Maybe the old ad company hit on something when they talked about “the pause that refreshes.”

Take a moment to think about it. Take several. That’s what they’re there for.

If you like the idea, if you find it helps, pass it along. Take some time to share.

Just … don’t take the time to Cher instead.

The poor woman’s suffered enough as it is.

One Reply to “Free Period”

  1. I will try this again. I was replying to your “Rochat, Can You See?” column last night, but my cell phone Samsung keyboard went dead on me, and I could not finish nor send it. What I wrote, and then continuing:

    Hi Scott,

    Interesting column you have here today—it hits so close to home.

    You have such a canny ability to speak to people’s hearts, and something about your column today simply compels me to share—no not Cher—although I was Cher this year, a month ago, for Purim.

    Share and Cher—those are homophones. Some people mistakenly call them homonyms, but true homonyms are spelled the same, as in duck and duck. Like, I duck when a duck flies right over. True homonyms.

    Homophones simply sound the same but have different meanings, and all homonyms are both homophones and homographs, but not all homophones are homonyms, nor are they ever heteronyms. Heteronyms and homonyms are homographs, but not all homographs are homonyms. Some homographs are heteronyms, and no homonym is ever a heteronym, nor is it supposed to be a heterograph, but some people get it confused.

    I was confused about them until a nice man one day kindly pointed out to me my mistake and misunderstanding.

    Mistakes and misunderstandings—they can cause much chaos and confusion and even heartaches by the dozen—just like a life without pause, like a sentence without a period, like homonyms homophones and homographs can run into chaos and confusion.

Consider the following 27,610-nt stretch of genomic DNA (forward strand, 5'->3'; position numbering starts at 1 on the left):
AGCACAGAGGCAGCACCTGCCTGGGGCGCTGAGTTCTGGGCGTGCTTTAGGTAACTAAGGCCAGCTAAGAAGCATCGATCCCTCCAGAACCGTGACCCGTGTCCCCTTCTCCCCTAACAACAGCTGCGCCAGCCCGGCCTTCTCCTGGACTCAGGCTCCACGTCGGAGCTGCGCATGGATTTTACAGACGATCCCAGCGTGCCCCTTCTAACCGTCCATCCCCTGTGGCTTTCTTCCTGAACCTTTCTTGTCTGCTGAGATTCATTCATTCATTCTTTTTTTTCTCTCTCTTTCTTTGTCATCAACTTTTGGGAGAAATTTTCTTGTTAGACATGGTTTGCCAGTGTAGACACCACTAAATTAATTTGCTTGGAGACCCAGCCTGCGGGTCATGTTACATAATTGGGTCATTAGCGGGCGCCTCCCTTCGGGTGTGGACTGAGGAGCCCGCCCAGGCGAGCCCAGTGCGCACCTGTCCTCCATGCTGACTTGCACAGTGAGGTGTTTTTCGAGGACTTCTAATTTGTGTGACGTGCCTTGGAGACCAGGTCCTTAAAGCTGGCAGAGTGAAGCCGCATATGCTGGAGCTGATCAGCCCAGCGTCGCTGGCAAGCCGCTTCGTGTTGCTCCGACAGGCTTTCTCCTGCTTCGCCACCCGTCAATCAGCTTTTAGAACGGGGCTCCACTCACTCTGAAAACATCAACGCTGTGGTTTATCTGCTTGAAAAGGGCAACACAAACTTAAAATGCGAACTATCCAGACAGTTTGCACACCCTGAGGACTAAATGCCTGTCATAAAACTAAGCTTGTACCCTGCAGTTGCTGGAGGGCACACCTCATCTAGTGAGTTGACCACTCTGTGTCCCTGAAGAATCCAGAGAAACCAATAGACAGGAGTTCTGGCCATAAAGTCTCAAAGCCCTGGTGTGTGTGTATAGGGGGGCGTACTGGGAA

And it’s funny because right now I am in a pause. Careful with that one—not there yet—omgosh I just saw that—too funny!! I am not THERE yet and that’s fine with me. That pause can wait.

    What I mean is my life is on pause, and I am not even the one that pushed that button necessarily. It just happened, so to speak—a gift from my children. I am up in Estes Park for two days. Alone. Two days to chill. Two days to pause, to reflect. A time to think. A time for prayer, contemplation and introspection. A time to recover my strength, if you will.

    A precious emptiness of time. Silent and blessed, just as you mention in today’s column. And yes—silent—there is a TV, but I have not and shall not turn it on. (And did not turn it on.) It interferes with my thinking.

    Although I did bring my iPod player for music and a little exercise—mostly Christian music. And I took a walk around a lake—in quiet—no iPod; just thinking, just slowing down, introspecting, questioning, praying, searching, becoming aware of my mind’s contents, just like you mention in your column! This is turning out to be, yes, a pause that refreshes. Interesting timing.

    And you’re funny—so I am taking the time to pass it along, to share with you. Not Cher you. Nor share you. Nor Cher with you. Life without pause is also like a life without prepositions and can run into chaos, confusion or misunderstanding.

    Recently I thought: Prepositions are people too. They are very important as seen here in share you, or share with you, or sharing Cher or sharing with Cher, or share you with Cher! Words! Prepositions!

    Sher would be nice to quit Chering around like this, huh? Oh yes, I say that woman has suffered enough!

    Prepositions are people too. They are very important. And remember the sixth commandant: Thou shalt not kill.

    Katherin Engelhard

Leave a Reply

Your email address will not be published. Required fields are marked *